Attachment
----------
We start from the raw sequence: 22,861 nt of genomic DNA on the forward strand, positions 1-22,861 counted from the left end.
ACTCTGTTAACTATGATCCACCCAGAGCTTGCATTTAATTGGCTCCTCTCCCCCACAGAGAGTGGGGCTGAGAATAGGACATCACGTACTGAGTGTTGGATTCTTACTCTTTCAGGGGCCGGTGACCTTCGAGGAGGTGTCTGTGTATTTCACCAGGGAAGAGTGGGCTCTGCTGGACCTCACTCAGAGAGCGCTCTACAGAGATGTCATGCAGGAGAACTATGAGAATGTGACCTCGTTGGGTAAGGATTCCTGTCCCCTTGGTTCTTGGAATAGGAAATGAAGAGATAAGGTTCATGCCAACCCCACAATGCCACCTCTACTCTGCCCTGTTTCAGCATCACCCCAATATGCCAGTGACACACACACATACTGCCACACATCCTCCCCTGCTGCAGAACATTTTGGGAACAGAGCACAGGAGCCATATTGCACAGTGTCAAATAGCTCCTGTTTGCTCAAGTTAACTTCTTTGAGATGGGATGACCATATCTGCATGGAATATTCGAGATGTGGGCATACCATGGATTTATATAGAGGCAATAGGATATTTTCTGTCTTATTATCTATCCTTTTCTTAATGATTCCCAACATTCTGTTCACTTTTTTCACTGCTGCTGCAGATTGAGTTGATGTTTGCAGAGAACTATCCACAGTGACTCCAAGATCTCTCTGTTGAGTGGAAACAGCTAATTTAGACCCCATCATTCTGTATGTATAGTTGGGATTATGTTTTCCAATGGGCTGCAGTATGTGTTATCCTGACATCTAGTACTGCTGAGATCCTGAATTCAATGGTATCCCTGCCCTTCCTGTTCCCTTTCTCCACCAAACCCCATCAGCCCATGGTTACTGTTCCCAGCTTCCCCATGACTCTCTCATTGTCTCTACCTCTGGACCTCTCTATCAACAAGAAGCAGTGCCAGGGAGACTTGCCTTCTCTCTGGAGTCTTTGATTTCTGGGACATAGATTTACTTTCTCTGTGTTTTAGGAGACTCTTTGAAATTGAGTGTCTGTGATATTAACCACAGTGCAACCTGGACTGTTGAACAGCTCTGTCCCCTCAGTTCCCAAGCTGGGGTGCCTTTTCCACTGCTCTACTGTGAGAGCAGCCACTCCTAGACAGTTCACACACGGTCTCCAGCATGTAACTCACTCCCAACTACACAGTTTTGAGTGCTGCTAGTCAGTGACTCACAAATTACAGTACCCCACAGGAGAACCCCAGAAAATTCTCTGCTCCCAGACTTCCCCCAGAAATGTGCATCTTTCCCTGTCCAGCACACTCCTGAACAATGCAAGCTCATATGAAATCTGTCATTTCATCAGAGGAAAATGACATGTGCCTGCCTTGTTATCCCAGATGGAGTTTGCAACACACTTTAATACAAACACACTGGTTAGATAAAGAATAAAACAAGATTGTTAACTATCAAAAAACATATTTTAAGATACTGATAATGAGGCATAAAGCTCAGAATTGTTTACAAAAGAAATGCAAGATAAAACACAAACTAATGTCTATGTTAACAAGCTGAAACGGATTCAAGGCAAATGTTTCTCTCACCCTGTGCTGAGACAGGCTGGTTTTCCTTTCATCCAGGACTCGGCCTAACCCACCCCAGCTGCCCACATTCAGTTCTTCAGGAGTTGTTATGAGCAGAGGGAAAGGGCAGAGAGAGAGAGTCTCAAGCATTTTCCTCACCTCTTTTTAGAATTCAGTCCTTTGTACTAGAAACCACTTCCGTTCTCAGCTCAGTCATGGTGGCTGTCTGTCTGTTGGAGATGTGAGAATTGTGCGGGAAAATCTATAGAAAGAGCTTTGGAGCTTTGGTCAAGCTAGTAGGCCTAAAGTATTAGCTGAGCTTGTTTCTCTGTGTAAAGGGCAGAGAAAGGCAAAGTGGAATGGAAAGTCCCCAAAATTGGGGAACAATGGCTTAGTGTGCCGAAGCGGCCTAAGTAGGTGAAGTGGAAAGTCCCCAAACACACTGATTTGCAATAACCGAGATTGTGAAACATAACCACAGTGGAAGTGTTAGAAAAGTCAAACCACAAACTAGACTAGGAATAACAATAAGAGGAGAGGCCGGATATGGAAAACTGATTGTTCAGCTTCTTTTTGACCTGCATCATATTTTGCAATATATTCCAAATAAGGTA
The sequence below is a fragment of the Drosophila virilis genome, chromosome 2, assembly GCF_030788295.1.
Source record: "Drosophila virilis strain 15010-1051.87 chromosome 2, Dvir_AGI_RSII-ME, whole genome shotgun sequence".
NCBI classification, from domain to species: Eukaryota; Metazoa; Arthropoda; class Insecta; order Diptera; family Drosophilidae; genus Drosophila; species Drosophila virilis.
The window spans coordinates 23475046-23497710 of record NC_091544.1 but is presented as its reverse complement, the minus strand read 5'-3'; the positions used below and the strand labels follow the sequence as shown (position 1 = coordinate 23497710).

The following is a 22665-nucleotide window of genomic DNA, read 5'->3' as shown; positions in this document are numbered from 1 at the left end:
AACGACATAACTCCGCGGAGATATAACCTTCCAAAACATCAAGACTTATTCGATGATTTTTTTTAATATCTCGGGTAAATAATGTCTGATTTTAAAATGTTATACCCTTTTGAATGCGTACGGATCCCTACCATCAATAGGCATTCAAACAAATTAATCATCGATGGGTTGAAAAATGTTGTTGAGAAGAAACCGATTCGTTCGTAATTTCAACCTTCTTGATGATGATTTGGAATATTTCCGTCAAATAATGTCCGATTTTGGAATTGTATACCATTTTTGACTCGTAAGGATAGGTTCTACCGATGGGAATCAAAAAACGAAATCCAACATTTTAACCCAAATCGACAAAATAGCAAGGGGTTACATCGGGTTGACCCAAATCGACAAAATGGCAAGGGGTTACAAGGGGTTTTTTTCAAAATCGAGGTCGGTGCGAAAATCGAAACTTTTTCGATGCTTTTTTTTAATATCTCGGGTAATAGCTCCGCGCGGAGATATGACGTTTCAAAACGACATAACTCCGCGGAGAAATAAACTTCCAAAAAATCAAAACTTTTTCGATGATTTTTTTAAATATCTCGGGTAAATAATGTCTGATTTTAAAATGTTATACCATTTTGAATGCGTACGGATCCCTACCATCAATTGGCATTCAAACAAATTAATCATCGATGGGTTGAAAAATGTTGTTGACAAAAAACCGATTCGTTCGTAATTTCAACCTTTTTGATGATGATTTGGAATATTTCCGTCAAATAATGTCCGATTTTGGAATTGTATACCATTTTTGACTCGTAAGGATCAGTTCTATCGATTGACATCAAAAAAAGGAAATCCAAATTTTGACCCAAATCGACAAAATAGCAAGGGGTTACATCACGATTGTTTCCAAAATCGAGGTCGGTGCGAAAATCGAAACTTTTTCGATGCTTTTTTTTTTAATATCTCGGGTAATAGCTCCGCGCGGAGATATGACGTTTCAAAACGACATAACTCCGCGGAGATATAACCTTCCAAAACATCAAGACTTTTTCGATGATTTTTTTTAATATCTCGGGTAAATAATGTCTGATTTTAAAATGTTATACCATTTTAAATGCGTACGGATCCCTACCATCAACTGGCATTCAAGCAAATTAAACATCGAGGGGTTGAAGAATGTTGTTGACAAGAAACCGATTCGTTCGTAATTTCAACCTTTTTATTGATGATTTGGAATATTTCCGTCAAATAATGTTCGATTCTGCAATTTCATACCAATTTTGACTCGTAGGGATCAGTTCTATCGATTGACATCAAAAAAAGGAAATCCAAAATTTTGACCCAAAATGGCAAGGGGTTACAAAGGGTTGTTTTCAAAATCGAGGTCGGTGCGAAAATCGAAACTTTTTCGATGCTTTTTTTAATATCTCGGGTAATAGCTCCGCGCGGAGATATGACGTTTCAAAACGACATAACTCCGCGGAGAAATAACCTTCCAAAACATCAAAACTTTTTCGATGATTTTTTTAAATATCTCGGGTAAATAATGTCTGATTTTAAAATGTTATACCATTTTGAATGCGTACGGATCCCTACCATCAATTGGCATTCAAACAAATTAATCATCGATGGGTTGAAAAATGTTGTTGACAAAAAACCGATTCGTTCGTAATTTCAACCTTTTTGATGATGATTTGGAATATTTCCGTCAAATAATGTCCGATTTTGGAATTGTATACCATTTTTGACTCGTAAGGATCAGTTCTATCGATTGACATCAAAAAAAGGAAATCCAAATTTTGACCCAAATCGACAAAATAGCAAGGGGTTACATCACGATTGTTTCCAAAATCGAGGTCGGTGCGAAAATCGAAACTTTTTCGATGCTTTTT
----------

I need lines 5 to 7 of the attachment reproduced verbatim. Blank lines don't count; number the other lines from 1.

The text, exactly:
NCBI classification, from domain to species: Eukaryota; Metazoa; Arthropoda; class Insecta; order Diptera; family Drosophilidae; genus Drosophila; species Drosophila virilis.
The window spans coordinates 23475046-23497710 of record NC_091544.1 but is presented as its reverse complement, the minus strand read 5'-3'; the positions used below and the strand labels follow the sequence as shown (position 1 = coordinate 23497710).

The following is a 22665-nucleotide window of genomic DNA, read 5'->3' as shown; positions in this document are numbered from 1 at the left end: